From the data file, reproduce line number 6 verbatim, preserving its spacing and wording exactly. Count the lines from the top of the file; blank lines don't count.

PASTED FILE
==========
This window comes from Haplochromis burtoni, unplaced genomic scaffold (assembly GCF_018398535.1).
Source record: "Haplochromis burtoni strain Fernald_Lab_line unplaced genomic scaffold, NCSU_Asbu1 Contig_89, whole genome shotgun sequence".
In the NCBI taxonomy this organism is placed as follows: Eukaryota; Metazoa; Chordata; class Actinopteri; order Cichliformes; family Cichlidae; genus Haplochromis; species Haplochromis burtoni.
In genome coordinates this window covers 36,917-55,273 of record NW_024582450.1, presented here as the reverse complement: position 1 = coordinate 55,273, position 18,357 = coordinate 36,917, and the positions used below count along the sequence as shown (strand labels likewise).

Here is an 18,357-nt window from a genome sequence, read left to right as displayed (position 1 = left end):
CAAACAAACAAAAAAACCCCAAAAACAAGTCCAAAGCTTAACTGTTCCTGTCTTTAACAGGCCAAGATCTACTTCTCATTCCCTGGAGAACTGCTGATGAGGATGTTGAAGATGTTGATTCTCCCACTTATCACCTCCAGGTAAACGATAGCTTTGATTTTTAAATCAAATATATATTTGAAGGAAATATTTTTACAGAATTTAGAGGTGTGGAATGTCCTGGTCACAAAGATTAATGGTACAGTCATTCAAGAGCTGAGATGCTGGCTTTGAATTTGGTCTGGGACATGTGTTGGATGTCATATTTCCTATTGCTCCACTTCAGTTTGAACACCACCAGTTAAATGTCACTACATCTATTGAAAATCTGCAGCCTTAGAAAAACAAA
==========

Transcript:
CAAACAAACAAAAAAACCCCAAAAACAAGTCCAAAGCTTAACTGTTCCTGTCTTTAACAGGCCAAGATCTACTTCTCATTCCCTGGAGAACTGCTGATGAGGATGTTGAAGATGTTGATTCTCCCACTTATCACCTCCAGGTAAACGATAGCTTTGATTTTTAAATCAAATATATATTTGAAGGAAATATTTTTACAGAATTTAGAGGTGTGGAATGTCCTGGTCACAAAGATTAATGGTACAGTCATTCAAGAGCTGAGATGCTGGCTTTGAATTTGGTCTGGGACATGTGTTGGATGTCATATTTCCTATTGCTCCACTTCAGTTTGAACACCACCAGTTAAATGTCACTACATCTATTGAAAATCTGCAGCCTTAGAAAAACAAA